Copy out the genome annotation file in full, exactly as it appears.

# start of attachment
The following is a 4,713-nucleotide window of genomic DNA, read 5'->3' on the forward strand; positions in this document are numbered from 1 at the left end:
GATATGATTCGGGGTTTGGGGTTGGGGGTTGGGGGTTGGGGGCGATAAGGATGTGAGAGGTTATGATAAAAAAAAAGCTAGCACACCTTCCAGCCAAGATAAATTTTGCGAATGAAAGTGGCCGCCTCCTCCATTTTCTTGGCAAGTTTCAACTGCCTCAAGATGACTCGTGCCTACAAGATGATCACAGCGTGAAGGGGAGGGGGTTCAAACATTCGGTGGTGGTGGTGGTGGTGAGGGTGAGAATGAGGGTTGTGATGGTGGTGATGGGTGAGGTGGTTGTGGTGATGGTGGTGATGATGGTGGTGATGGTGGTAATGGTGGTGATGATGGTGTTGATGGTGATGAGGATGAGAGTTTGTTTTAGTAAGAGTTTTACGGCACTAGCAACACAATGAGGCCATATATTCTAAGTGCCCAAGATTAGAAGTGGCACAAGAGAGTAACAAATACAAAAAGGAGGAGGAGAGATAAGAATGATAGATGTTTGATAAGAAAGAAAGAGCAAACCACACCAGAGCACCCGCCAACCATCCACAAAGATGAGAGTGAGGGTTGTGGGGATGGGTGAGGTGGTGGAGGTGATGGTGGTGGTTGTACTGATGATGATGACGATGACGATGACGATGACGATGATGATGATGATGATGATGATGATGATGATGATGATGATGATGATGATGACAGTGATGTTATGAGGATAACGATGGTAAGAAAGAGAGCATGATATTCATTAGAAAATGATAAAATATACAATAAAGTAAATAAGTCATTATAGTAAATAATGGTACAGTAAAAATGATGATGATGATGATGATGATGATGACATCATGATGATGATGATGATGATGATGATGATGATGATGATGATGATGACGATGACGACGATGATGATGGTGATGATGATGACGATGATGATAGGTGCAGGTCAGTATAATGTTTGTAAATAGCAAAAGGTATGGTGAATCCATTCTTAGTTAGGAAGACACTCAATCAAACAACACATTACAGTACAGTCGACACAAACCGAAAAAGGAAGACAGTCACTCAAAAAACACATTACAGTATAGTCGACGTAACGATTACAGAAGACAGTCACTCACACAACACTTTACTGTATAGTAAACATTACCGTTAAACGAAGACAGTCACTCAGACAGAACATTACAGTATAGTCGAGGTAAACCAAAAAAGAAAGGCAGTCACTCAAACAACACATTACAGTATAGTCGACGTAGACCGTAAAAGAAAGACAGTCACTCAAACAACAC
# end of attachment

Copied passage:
The following is a 4,713-nucleotide window of genomic DNA, read 5'->3' on the forward strand; positions in this document are numbered from 1 at the left end:
GATATGATTCGGGGTTTGGGGTTGGGGGTTGGGGGTTGGGGGCGATAAGGATGTGAGAGGTTATGATAAAAAAAAAGCTAGCACACCTTCCAGCCAAGATAAATTTTGCGAATGAAAGTGGCCGCCTCCTCCATTTTCTTGGCAAGTTTCAACTGCCTCAAGATGACTCGTGCCTACAAGATGATCACAGCGTGAAGGGGAGGGGGTTCAAACATTCGGTGGTGGTGGTGGTGGTGAGGGTGAGAATGAGGGTTGTGATGGTGGTGATGGGTGAGGTGGTTGTGGTGATGGTGGTGATGATGGTGGTGATGGTGGTAATGGTGGTGATGATGGTGTTGATGGTGATGAGGATGAGAGTTTGTTTTAGTAAGAGTTTTACGGCACTAGCAACACAATGAGGCCATATATTCTAAGTGCCCAAGATTAGAAGTGGCACAAGAGAGTAACAAATACAAAAAGGAGGAGGAGAGATAAGAATGATAGATGTTTGATAAGAAAGAAAGAGCAAACCACACCAGAGCACCCGCCAACCATCCACAAAGATGAGAGTGAGGGTTGTGGGGATGGGTGAGGTGGTGGAGGTGATGGTGGTGGTTGTACTGATGATGATGACGATGACGATGACGATGACGATGATGATGATGATGATGATGATGATGATGATGATGATGATGATGATGATGACAGTGATGTTATGAGGATAACGATGGTAAGAAAGAGAGCATGATATTCATTAGAAAATGATAAAATATACAATAAAGTAAATAAGTCATTATAGTAAATAATGGTACAGTAAAAATGATGATGATGATGATGATGATGATGACATCATGATGATGATGATGATGATGATGATGATGATGATGATGATGATGACGATGACGACGATGATGATGGTGATGATGATGACGATGATGATAGGTGCAGGTCAGTATAATGTTTGTAAATAGCAAAAGGTATGGTGAATCCATTCTTAGTTAGGAAGACACTCAATCAAACAACACATTACAGTACAGTCGACACAAACCGAAAAAGGAAGACAGTCACTCAAAAAACACATTACAGTATAGTCGACGTAACGATTACAGAAGACAGTCACTCACACAACACTTTACTGTATAGTAAACATTACCGTTAAACGAAGACAGTCACTCAGACAGAACATTACAGTATAGTCGAGGTAAACCAAAAAAGAAAGGCAGTCACTCAAACAACACATTACAGTATAGTCGACGTAGACCGTAAAAGAAAGACAGTCACTCAAACAACAC